attention of the bar all over the
United States because of its re-
markable growth and high stand-
ard of instruction.
Famous Art Exhibit Coining
Under the auspices of the School
of Fine Arts of the University of
Oklahoma the American Federation
of Arts is to hold an exhibit of the
masterpieces of American painters
which is to last one month, begin-
ing November 15. These famous
pictures are all oil paintings and
represent the works of the nation's
greatest artists. Ok lahoma is fort-
unate in securing this exceptional
In ever emergency
; action is a great help.
i of food products are high and there
is every indication that they r ■-
I main so during the next year. The
war in Europe has disturbed pro-■ , ^ (tm)
duction abroad and lias interfered
with consumption and with mark-
ets and financial conditions in this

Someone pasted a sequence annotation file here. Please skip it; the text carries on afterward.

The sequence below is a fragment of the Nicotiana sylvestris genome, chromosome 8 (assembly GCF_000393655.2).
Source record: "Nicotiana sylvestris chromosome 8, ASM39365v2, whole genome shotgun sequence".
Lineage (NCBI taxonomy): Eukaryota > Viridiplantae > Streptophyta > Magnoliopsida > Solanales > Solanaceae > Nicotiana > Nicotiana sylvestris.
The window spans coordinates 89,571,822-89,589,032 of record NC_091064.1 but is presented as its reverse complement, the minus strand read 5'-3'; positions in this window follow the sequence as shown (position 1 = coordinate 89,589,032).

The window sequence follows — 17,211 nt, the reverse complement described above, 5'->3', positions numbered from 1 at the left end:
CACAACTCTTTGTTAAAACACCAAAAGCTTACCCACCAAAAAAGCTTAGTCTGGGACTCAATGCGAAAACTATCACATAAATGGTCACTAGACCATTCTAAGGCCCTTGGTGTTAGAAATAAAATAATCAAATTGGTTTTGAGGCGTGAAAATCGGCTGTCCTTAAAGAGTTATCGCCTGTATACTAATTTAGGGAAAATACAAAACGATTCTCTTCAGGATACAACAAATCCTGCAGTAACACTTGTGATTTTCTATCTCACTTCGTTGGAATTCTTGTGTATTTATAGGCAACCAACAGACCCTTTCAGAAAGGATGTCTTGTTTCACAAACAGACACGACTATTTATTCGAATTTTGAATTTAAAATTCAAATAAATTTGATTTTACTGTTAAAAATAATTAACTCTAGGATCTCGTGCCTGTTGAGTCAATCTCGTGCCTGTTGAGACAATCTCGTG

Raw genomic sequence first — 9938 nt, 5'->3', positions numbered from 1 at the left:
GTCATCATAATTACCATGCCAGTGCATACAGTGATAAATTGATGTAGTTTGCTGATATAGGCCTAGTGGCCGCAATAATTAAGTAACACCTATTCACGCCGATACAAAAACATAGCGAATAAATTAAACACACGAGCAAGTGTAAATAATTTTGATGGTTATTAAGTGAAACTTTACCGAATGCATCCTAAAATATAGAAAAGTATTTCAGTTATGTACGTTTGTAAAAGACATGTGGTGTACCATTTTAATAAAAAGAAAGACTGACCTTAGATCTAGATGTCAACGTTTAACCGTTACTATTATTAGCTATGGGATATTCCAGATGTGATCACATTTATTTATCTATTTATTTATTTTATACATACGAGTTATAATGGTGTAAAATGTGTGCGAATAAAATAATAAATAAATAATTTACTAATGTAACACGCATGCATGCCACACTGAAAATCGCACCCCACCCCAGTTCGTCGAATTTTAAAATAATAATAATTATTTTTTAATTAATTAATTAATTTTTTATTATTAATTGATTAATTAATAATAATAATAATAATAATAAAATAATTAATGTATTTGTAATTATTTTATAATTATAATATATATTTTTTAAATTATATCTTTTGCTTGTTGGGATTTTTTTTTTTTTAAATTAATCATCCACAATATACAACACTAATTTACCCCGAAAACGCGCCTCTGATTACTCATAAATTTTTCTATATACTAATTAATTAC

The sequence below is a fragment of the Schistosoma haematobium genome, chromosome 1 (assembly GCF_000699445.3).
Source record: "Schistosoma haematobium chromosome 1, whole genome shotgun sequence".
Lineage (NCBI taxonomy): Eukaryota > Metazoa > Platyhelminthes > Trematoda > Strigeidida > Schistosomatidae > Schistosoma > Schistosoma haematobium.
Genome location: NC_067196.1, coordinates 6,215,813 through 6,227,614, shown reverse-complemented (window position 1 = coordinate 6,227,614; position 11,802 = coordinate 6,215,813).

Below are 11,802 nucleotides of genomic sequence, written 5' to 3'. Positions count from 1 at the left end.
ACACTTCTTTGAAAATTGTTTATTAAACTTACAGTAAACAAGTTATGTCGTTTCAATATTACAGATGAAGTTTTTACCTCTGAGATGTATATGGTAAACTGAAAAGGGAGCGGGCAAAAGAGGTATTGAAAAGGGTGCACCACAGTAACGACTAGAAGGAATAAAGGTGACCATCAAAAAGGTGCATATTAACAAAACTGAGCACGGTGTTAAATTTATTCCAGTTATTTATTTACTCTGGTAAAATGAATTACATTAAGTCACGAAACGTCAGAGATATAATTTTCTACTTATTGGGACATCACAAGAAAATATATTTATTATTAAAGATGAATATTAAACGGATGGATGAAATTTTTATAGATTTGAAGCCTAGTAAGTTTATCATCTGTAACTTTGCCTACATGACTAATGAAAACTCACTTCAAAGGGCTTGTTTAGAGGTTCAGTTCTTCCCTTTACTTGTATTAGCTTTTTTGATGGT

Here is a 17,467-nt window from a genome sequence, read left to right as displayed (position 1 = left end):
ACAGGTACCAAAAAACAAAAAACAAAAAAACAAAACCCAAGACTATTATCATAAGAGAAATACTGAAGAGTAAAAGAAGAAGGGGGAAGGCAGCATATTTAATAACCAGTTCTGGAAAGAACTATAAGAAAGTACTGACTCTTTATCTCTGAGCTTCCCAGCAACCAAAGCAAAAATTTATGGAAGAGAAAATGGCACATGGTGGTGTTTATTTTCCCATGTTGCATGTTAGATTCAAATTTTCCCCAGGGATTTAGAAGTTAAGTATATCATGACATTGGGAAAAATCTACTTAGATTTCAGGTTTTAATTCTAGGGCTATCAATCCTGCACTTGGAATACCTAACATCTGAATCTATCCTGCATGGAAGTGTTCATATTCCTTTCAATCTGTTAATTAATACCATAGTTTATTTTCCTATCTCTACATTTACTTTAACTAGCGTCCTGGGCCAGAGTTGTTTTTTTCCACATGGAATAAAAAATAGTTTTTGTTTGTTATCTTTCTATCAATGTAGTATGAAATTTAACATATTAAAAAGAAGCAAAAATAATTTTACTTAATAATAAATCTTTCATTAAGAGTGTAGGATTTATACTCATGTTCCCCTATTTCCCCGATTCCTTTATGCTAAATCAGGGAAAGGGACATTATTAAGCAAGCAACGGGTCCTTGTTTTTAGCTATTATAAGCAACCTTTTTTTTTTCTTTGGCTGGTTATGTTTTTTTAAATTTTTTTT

country. This state of affairs,
familiar to every one, makes it im-
perative that every farmer and
every community should plan for
next year's work accordingly.
The Department suggests to the
cotton farmers the following im-
portant things to consider for the
A home garden for ever family.
The home garden is one of the
most important means of cutting
down expenses and procucing the
living of the family on the farm.
Set aside a good rich piece of land
near the house for this purpose.
Prepare it with extra care and
apply manure liberally. Secure
from your County Agent, your
Agricultural College or the I S.
Department of Agriculture, direc-
tions for the making of a garden,
not. only in the summer but early